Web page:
Some researchers are growing concerned about what they describe as “the guys crisis”—a gap in academic performance between young male and female students. In 2011, 14,185 BC males aged 20–24 had no high school diploma, compared to 9,435 females. Data from the same year indicate that 76,015 BC males aged 24–34 had a university degree, a significantly smaller number than the 106,660 females. “It’s a disturbing trend. There’s no reason to believe that it won’t remain the same or get worse,” said researcher John MacLaughlin. Nevertheless, females continue to earn just 80% of the salary of a male, and are less likely to hold a “top job” with a large Canadian company. In spite of the education gap, males benefit from a stronger “opportunity structure,” said retired UBC professor Charles Ungerleider, who also noted that women are underrepresented in the trades. Various explanations and solutions to these gaps have been proposed, but there is little consensus. The Province

Starbucks to help pay for employees’ educations at ASU

Starbucks has announced plans to help pay for the cost of an education at Arizona State University Online for its employees. The Starbucks College Achievement Plan will be available to 135,000 employees who work at least 20 hours a week and who enrol as full-time students at the junior or senior level (third or fourth year). Participants will be reimbursed upon the successful completion of 21 credits. They will also have access to an enrolment counselor. Starbucks CEO Howard Schulz said there will be “no strings attached”: employees will not be required to stay with the company after graduation and will be free to choose from any of ASU Online’s more than 40 online bachelor’s programs. Students will have to apply for any available federal funding before they will be eligible for the program. A Starbucks spokesperson told CBC that Starbucks already offers its  benefits-eligible Canadian employees a tuition reimbursement program worth between $500 and $1000 per year. CBC | The Chronicle of Higher Education | ASU | Inside Higher Ed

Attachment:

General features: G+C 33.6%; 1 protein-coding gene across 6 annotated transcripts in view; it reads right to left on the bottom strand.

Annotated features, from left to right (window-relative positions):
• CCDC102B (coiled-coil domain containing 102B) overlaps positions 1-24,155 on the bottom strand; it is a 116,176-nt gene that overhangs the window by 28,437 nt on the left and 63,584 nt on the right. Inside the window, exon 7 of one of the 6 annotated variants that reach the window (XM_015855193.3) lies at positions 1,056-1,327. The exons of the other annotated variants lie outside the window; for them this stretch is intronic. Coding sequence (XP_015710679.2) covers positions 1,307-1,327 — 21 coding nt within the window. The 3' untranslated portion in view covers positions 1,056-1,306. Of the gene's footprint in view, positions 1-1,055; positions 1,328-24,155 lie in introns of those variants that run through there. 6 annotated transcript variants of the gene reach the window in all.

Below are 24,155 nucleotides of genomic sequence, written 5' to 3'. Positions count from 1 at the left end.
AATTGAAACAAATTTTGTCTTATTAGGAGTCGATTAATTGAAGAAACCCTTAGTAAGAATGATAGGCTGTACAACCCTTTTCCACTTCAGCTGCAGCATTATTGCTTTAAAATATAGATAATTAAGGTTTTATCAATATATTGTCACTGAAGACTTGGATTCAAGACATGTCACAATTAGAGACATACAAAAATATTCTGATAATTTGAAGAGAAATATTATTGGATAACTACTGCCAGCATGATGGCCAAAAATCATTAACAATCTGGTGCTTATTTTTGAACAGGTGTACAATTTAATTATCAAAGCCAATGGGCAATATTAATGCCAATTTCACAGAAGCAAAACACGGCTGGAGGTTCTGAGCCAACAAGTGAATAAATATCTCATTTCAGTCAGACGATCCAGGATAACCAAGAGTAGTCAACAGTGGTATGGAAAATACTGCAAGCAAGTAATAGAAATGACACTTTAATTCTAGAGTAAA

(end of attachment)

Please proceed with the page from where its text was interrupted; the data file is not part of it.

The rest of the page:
Postscript: September 3 2014

Nearly 4,000 Starbucks employees have applied to complete their college degrees online through Arizona State University under the Starbucks College Achievement Plan. The initiative offered free college tuition to Starbucks employees with no requirement to repay the company or to stay on as an employee post-graduation. ASU President Michael Crow said that the program has been a hot topic of conversation on campus so far this semester. Admissions decisions are still pending, but Crow said he expects several thousands of students to participate in the program each year. AZ Central

Prof rebuts anti-laptop New Yorker article

A New Yorker article outlining the rationale for banning laptops in the classroom has been critiqued in the pages of the The Chronicle of Higher Education. Robert Talbert, a professor at Grand Valley State University in Michigan, has pointed out 3 critical problems with the New Yorker piece. He notes that the issue is not with laptops specifically but an incompatibility between technology and lecture-based pedagogy. Talbert proposes instead that there may therefore be an equally compelling case to ban or modify the lecture rather than the laptop. Talbert also argues that it is critical to teach students how to use laptops as learning tools as well as entertainment devices. Finally, he says that studies that say that handwritten notes are superior to typed notes are often misinterpreted to mean that analog notes are superior to digital, and points out that it is possible to handwrite notes on a tablet with a stylus. The New Yorker | The Chronicle of Higher Education